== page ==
"Dear Evan Hansen" introduces us to a new kind of hero, an anxious teenage outsider who unwittingly becomes the voice of reason in the midst of an unspeakable tragedy. It is a story of isolation, loss, honesty ... and dishonesty. Told through song, dance and social media, it's the musical we need right now.

As iconic as Charlie Brown's yellow zig-zag shirt, Evan Hansen's blue striped polo is a symbol for the misfits of the world. His is a character that is instantly relatable: He is a socially awkward high-schooler who wants to fit in and has no idea how to do so.

With a book written by Steven Levenson, and words and music by Benj Pasek and Justin Paul, "Dear Evan Hansen" is the winner of six Tony Awards, including Best Musical. It has also won a Grammy for Best Musical Theater Album, and is a New York Times' Critics' Pick.

"Dear Evan Hansen" is playing at the Citizens Bank Opera House, 539 Washington St., Boston, through Aug. 4.

The musical opens with Evan (Ben Levi Ross) on his bed, typing away on his laptop, a scene that should seem all too familiar to any adolescent — or parent. Evan is struggling to write a letter of self-encouragement, an assignment from his therapist. His mother, Heidi (Jessica Phillips), comes in and attempts to give him a pep talk before he goes to school, suggesting to Evan that he might make new friends if he asks people to sign the cast on his left arm. Evan leaves, and Heidi ponders if she is successful as a mother.


On the other side of town, Cynthia Murphy (Christiane Noll) is trying to talk her son, Connor (Marrick Smith), into actually attending the first day of school with his younger sister, Zoe (Maggie McKenna). As the children and her husband, Larry (Aaron Lazar) head out the door, Cynthia also questions if she's making a strong enough effort to connect with her family.

The next scene has Evan unsuccessfully navigating his way through the hallways of his high school, trying and failing to ask for a signature. Alana Beck (Phoebe Koyabe), an enthusiastic overachiever, attempts to make conversation with Evan, who is so flustered he can't get a word in edgewise. Then there's Jared Kleinman (Jared Goldsmith), a wisecracking "family friend" of Evan who isn't ashamed to admit he's only friends with him because his mom told him to. Connor walks in and sees Evan trying to smile. Connor misinterprets the expression as mocking and knocks Evan to the ground, leaving Evan to wonder if he'll ever be included.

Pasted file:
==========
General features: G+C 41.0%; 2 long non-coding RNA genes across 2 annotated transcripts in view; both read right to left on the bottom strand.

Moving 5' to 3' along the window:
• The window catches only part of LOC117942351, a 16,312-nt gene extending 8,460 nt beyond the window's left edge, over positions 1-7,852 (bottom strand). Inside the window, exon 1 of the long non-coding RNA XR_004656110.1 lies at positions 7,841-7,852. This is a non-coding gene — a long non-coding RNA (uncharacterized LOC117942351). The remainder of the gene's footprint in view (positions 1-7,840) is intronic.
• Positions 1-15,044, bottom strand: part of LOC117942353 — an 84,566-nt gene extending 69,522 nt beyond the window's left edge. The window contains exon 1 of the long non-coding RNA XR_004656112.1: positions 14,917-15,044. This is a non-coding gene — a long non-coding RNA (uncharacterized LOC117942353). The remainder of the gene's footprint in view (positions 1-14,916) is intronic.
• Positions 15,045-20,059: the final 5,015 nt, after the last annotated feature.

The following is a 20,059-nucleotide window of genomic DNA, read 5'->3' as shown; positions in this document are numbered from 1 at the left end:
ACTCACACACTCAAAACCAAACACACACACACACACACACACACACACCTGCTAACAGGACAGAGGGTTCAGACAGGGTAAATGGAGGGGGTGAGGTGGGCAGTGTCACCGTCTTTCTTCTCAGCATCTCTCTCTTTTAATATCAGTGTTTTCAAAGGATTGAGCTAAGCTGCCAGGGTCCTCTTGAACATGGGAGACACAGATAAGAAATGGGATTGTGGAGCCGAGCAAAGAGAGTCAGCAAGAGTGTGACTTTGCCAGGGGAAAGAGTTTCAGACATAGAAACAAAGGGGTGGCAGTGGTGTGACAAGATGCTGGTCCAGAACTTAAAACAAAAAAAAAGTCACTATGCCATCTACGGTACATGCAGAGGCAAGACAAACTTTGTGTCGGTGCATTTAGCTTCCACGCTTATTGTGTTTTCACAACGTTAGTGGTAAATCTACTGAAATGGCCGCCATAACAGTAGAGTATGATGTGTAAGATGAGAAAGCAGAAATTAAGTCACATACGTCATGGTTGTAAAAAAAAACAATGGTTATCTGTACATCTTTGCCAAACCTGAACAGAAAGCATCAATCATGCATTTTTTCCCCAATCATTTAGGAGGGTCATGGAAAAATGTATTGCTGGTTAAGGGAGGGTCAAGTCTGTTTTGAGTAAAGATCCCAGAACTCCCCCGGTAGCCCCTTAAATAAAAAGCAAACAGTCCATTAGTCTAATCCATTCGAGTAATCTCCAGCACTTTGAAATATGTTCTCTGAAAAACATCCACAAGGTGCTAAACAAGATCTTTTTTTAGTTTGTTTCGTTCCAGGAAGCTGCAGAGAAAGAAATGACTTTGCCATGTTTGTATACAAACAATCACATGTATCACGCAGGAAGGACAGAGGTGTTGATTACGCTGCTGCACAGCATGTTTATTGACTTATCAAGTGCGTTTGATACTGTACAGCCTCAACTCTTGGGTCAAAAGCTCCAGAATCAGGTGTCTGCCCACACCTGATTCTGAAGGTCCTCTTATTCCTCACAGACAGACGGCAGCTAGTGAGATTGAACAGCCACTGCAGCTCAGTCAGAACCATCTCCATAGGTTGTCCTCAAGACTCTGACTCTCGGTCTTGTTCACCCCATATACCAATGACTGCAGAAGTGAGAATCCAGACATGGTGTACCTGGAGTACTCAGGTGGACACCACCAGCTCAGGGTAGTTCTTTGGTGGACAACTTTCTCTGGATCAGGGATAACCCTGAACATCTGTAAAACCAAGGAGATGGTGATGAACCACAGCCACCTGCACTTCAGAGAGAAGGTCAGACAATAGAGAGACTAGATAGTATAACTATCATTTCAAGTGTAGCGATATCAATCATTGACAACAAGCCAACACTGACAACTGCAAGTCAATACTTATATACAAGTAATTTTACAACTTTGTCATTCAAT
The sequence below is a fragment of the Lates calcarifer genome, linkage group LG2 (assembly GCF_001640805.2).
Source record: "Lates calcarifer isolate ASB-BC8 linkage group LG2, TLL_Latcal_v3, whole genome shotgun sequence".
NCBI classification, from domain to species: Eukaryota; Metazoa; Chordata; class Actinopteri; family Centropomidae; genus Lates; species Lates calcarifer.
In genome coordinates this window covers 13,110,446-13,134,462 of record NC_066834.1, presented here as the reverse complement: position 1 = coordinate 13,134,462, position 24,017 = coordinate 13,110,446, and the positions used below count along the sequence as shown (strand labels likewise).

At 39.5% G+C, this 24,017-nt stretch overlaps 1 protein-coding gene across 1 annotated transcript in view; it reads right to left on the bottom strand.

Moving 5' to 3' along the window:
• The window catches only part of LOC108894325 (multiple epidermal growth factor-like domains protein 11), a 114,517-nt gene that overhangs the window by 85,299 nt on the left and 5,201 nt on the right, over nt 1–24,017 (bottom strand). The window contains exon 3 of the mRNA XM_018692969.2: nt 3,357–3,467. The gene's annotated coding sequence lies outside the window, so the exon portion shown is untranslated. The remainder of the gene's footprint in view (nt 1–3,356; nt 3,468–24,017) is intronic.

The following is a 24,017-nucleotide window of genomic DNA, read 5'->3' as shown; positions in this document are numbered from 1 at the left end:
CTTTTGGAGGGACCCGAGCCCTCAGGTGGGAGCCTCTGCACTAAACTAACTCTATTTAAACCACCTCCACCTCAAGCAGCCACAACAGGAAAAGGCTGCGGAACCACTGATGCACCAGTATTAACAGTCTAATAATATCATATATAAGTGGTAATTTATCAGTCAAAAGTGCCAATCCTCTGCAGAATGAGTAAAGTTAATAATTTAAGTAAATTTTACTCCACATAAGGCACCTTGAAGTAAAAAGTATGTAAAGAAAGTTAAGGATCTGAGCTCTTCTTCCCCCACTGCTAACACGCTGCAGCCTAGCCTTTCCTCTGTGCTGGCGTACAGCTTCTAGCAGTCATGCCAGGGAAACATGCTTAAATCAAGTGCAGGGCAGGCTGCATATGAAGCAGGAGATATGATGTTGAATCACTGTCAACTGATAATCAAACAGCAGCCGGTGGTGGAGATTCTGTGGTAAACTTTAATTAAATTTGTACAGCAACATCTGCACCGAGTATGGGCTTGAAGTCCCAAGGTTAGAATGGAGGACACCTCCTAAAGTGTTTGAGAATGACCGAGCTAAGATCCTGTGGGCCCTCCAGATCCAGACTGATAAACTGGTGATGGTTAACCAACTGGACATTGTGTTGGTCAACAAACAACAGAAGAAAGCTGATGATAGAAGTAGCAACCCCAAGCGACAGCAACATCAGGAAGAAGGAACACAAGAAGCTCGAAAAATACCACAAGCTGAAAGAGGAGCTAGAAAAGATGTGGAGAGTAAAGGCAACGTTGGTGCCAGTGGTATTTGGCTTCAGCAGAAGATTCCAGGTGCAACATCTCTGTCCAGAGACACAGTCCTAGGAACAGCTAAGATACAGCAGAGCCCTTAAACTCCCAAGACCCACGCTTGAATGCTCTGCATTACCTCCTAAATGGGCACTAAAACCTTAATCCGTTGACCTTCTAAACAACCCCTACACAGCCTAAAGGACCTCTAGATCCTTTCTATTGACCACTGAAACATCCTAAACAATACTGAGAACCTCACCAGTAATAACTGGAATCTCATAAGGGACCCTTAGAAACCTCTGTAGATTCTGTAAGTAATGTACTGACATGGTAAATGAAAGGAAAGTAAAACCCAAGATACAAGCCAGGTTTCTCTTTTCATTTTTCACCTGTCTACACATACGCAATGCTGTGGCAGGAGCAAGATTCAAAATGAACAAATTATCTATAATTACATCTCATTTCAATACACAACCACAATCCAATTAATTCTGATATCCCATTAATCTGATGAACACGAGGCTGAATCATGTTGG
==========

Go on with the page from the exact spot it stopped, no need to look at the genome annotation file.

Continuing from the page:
I was already in tears at this point. I saw a bit of my former self in Evan Hansen, from his poor communication skills to his fidgety hands. I have since managed my social anxiety, but seeing Evan experience the same struggles I did broke my heart.

At the end of the school day, Evan is seen printing a letter to bring with him to his therapy appointment. However, the letter is far from encouraging: Evan writes that he is tired of trying to fit in and does not want to bother anymore. He asks if anybody will notice if he disappears.

Suddenly, Connor walks in and sees Evan at the computer. He asks Evan what happened to his arm, and laughs at Evan's poor excuse of falling out of a tree. Connor decides to sign the cast, then chuckles and asks, "Now we can pretend we both have friends."

Just then, Evan's letter finishes printing and Connor snatches it up. He furiously accuses Evan of writing the letter as a means of taunting Connor. Before Evan has a chance to explain himself, Connor leaves with the letter in hand, and the entire set flashes to pitch black.

This is as far as my review for this sensational musical will go. I don't want to give too much away and prefer to encourage people to witness the show for themselves.

"Dear Evan Hansen" is truly a game-changer of the musical genre, asking us how far we will go to get what we want. With a cast of only eight and a modern pop-music soundtrack, this musical is guaranteed to leave you speechless.

Tickets are available online at https://boston.broadway.com/shows/dear-evan-hansen/.